|Scientific Name:||Cyttopsis rosea (Lowe, 1843)|
Cyttopsis itea Jordan & Fowler, 1902
Paracyttopsis scutatus Gilchrist & von Bonde, 1924
Zeus roseus Lowe, 1843
|Red List Category & Criteria:||Data Deficient (Regional assessment) ver 3.1|
|Reviewer(s):||García, M., Bañón Díaz, R. & Ralph, G.|
European regional assessment: Data Deficient (DD)
Listed as Data Deficient as there is no information available on the population size, trends and threats and very few records are known for European waters. Research should be conducted in order to determine the status of this species, as it inhabits bottoms which may be affected by trawling activities in the northwest Atlantic Ocean.
|Range Description:||The species is widely distributed throughout the tropical waters of the world. In the eastern Atlantic, the species is present from the Ireland to the South African coast (Quigley and Flannery 1995).|
Prior to 1968, when the species was recorded for the first time off northwest Spain (Quéro 1970), the species was unknown from northwest European waters. However, since then the species appears to have been gradually extending its range northwards via northwest Spain (1968–76), into northwest French, southwest Irish and southwest UK waters (1987–95) (Quigley and Flannery 1995, Quéro et al. 1996, Quigley 2004).
It is also known from seamounts and knolls (Stocks 2009), such as the Great Meteor Tablemount and Plateau Seamount (Fishbase 2011), Echo Seamount (Aguilar et al. 2010) and Gorringe Seamount (unpublished data, Oceana pers. comm. 2014). The species is present in some locations in the Canary Islands bottoms, at depths between 300 and 600 metres (Aguilar et al. 2010). One individual has been recorded in the Portuguese shelf at -361 m (unpublished data, Oceana pers. comm. 2014), and the species has also been recorded in Galician waters since 1968, including five individuals captured in the Galician shelf at a depth between 635 and 962 metres (Bañón et al. 1997) and one specimen in the Bay of Biscay (Quéro et al. 2005). Overall, the species can be found between 150 and 730 metres depth (Fishbase 2011).
ICES records the species at South Portuguese shelf, Bay of Biscay and SW British Islands shelf.
Native:France (France (mainland)); Ireland; Portugal (Azores, Madeira, Portugal (mainland)); Spain (Canary Is., Spain (mainland)); United Kingdom (Great Britain)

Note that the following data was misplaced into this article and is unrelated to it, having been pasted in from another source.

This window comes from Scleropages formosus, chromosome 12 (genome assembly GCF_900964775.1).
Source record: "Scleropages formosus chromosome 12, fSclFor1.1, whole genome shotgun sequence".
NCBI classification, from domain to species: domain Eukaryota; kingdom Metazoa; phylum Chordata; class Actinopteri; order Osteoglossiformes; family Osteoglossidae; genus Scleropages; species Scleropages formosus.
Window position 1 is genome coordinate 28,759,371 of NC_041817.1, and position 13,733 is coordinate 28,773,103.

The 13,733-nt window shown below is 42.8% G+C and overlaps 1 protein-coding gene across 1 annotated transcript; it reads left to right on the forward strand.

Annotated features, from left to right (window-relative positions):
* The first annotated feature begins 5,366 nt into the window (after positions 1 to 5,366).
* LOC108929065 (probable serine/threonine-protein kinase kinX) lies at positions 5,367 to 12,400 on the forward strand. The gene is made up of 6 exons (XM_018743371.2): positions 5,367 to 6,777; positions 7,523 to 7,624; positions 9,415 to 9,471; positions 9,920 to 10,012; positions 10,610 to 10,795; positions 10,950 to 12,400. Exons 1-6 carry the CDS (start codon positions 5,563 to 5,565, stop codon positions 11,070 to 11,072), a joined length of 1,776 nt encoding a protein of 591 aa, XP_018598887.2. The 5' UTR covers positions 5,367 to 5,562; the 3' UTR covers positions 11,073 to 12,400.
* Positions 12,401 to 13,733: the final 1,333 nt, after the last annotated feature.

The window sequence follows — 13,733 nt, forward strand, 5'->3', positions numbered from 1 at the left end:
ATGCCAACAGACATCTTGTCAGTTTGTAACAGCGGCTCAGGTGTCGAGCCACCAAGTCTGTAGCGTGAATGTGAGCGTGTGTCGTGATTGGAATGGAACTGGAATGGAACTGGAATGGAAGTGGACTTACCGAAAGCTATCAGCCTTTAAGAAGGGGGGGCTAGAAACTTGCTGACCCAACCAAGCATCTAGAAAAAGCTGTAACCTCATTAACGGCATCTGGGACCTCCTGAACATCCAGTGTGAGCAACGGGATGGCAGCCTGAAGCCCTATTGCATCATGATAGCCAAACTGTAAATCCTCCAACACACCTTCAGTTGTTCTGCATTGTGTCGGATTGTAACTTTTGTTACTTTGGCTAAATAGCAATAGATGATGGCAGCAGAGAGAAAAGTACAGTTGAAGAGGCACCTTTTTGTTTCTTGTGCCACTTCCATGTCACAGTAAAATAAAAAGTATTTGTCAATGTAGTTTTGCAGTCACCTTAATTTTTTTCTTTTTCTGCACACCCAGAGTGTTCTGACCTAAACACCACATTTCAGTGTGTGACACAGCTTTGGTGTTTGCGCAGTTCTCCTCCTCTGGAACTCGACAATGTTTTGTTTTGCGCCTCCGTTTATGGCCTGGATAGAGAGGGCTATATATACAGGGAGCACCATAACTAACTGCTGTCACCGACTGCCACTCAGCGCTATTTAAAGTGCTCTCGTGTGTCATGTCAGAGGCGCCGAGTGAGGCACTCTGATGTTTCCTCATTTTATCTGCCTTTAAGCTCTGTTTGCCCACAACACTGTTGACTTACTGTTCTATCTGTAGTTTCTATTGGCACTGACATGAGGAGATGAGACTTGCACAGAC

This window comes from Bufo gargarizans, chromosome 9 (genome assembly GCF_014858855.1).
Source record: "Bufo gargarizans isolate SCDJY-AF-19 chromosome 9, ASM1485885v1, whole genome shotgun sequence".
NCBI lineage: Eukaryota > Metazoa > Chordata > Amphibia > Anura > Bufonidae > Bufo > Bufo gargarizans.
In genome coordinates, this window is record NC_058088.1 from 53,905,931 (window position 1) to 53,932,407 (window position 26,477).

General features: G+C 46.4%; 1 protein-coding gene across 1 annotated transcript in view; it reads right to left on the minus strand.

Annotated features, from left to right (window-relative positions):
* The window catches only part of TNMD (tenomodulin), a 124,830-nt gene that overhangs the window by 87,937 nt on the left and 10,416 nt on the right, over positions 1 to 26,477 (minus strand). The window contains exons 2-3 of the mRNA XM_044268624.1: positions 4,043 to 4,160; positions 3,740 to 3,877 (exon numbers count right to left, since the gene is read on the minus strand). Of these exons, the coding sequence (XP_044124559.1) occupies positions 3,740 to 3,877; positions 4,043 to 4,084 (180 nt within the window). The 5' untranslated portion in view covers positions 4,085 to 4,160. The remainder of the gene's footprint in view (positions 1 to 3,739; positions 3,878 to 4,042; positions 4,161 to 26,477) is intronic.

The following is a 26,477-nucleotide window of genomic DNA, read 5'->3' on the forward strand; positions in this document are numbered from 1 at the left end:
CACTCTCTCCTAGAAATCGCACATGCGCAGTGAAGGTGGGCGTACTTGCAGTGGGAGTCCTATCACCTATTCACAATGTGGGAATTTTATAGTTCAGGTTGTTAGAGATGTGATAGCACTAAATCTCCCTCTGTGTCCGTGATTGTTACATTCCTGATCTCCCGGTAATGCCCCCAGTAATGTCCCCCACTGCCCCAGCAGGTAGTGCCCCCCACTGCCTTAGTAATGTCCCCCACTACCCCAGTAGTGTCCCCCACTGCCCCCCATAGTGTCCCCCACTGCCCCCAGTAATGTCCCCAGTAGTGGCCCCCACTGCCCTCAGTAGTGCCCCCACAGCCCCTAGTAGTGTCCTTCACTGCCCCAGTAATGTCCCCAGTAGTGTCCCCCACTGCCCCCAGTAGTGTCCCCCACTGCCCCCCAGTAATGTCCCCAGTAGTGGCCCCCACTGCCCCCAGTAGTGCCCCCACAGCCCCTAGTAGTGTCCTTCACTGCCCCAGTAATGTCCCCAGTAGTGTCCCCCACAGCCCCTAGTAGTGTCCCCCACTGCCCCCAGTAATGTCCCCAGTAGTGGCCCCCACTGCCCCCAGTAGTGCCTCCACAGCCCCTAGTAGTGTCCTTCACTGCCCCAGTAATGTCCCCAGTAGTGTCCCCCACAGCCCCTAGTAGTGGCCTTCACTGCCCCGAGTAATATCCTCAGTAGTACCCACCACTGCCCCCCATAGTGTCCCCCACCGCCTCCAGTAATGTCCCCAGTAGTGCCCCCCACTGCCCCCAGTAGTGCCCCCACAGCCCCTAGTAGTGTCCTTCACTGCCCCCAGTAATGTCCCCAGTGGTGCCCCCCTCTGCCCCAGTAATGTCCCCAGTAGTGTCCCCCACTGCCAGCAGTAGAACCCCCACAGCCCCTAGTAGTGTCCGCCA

|FAO Marine Fishing Areas:|
Atlantic – northeast; Atlantic – eastern central
|Population:||There is no information available for the population size and trend of this species, and while it is widespread throughout tropical waters, there is a lack of knowledge about its status in European waters.|
|Current Population Trend:||Unknown|
|Habitat and Ecology:||This is a bathypelagic species which occurs on the continental slope, whose depth range is from 150 to 730 metres, although it is usually found between 330 and 690 metres depth (Fishbase 2011) and a few specimens were captured in Portuguese waters in a range of 635 to 962 m depth (Bañón et al. 1997). It forms schools and it feeds on other fishes and swimming decapod crustaceans (Fishbase 2011). Cyttopsis rosea is considered a tropical character species (Bañón et al. 1997).|
|Use and Trade:||In European waters, the species may be caught by trawlers, but there are no data are available to support this.|
|Major Threat(s):||Cyttopsis rosea may potentially be caught by trawlers. The species is being affected by climate change, as a shift to northern waters has been demonstrated and is consistent (ICES 2008).|
The species is not listed in any National Red Lists or Red Data Books. There are no specific conservation actions in place for this species. However, it is very likely that its distribution overlaps with protected areas throughout its range. Besides, the species is present in Gorringe Seamount, an area to be protected by the Portuguese Government under the OSPAR Convention.
Further research should be conducted to determine the population size and trends and threats to the species, since it could be present in trawling areas. There is a need to determine if the species is being caught by trawlers, and if this activity is affecting its population.
|Citation:||Garcia, S. 2015. Cyttopsis rosea. The IUCN Red List of Threatened Species 2015: e.T16439757A18985804.Downloaded on 24 May 2018.|
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